I hesitate to write this, because I worry that it's going to send knitters running away from Fair Isle knitting with their hands over their heads. I'm going to lay it all out for you anyway, because sometimes, you just have to own it when something doesn't go well. This is not a pretty tale.
A number of weeks ago, my knitting mojo departed, swiftly and completely. Is that my knitting mojo walking down my driveway? Gone? Just like that?
I can put my finger on the moment that it left. I was right in the middle of a beautiful project (Kate Davies's Boreal
) using a beautiful yarn (Tess' Designer Yarns Grand Manan
, which still sounds like an island in the Caribbean to me). But I'd had the miserable experience
of a too-small sausage sleeve, the humbling re-do with larger, beloathed double-point needles:
And I had just arrived at the moment when the sleeves join the body of the sweater for the thrilling final ascent up the yoke.
I managed to get the sleeves to join, but I just . . . couldn't . . . go on. The prospect of all those snowflakes, all those single-stitch moments of Fair Isle where gauge is your taskmaster, where knitting Fair Isle on a big needle feels strange when I'm used to Fair Isle on small needles . . . I knit one row, then put the thing down.
I didn't start anything new. I just stopped.
Now, I think of myself as a competent knitter -- hell, I wrote a chapter in a book about how to knit Fair Isle. Yet I couldn't get over the fact that I'd knit such misshapen, lumpy snowflakes. Despite the fact that Boreal is the cleverest pattern I've seen in a very long time, a perfect mash-up of traditional technique and modern design, I could not make it look right. I had done all the things I know to do: turn the work inside out. Watch your floats. Spread your stitches. Carry the background color in your right hand. Knit slowly. Get all Zen about it. Stop worrying. Relax.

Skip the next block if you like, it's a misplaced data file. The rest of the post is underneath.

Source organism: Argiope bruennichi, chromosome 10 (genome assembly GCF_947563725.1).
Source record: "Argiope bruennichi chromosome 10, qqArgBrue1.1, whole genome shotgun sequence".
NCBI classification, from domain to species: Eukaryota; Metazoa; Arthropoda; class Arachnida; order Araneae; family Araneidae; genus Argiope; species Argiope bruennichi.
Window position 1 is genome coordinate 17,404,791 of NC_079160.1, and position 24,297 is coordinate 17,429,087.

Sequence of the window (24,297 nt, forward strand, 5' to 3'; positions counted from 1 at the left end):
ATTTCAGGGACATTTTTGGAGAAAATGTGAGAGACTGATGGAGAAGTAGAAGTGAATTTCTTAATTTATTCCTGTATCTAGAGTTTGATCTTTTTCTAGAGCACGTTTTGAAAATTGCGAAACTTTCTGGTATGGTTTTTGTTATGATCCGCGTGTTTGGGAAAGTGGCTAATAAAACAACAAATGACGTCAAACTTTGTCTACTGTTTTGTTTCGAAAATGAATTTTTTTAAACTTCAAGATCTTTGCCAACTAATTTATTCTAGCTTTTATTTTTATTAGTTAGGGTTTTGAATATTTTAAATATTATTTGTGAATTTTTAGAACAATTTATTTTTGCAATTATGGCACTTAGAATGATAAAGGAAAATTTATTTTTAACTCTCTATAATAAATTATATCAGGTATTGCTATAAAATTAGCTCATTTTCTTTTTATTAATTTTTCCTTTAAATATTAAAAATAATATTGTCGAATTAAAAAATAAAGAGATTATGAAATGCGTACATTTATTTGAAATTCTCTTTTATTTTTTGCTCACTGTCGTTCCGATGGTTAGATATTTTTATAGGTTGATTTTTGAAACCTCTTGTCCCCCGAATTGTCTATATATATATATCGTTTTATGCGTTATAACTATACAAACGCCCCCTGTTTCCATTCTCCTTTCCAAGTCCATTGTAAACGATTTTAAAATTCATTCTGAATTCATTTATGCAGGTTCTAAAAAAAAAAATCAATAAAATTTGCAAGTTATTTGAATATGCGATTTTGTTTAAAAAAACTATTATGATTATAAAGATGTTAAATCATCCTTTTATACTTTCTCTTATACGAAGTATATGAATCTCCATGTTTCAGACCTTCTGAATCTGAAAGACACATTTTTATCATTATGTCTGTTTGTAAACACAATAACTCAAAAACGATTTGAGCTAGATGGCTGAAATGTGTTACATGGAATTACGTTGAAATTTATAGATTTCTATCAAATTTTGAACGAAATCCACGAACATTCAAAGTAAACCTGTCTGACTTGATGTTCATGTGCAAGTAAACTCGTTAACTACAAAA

Boreal has stayed out, in my bedroom, for weeks, waiting. For some reason, I could not put it away. I'd straighten the room, yet leave all the charts and yarn and needles exactly where they'd been. It was a shrine to incompletion. I got pissed that I was pissed. I was ignoring one of my fundamental beliefs about knitting: Knitting is a land of solvable problems. Unlike real life, knitting can be fixed. You can redo it as often as you like. Nothing is ruined forever, in knitting.
Maybe it's that belief that kept me from stuffing this project into the back of my closet.
Sure enough, last week I was so irritated with a component of my everyday life that I instinctively sat down in the chair that was surrounded by all the Boreal makings, and started to knit. The yoke took very little time, really, a few nights. It's big yarn, big needles, and it is the perfect project for a DVR wallow in a program such as, say, Deadliest Catch
, or as I call it, The Crab Show. Now THERE's a show with some unsolvable problems: crab fishing in the Bering Sea. What if you don't actually catch any crabs?
My snowflakes still look bad, but in the same way you can make yourself feel better at poolside simply by taking a look around at your fellow swimsuit models, I took a spin through the Ravelry photos of other folks' Boreals. They all look like mine! Nobody can make a great-looking snowflake! It doesn't matter!
This is before blocking. We all know the mighty redemptive power of blocking, so stay tuned. The cat seems to have camped out on top of my wet sweater. I can't decide if fifteen pounds of warm cat is going to help things or not. Can't hurt, I guess.
PS Now that we're including a photo of Jack White in every entry, here's today's Jack White:
Civil War Jack White! A tintype made when he appeared in the superdepressing film Cold Mountain
Jack White is the Barbie of the music world. You can dress him up all kinds of ways!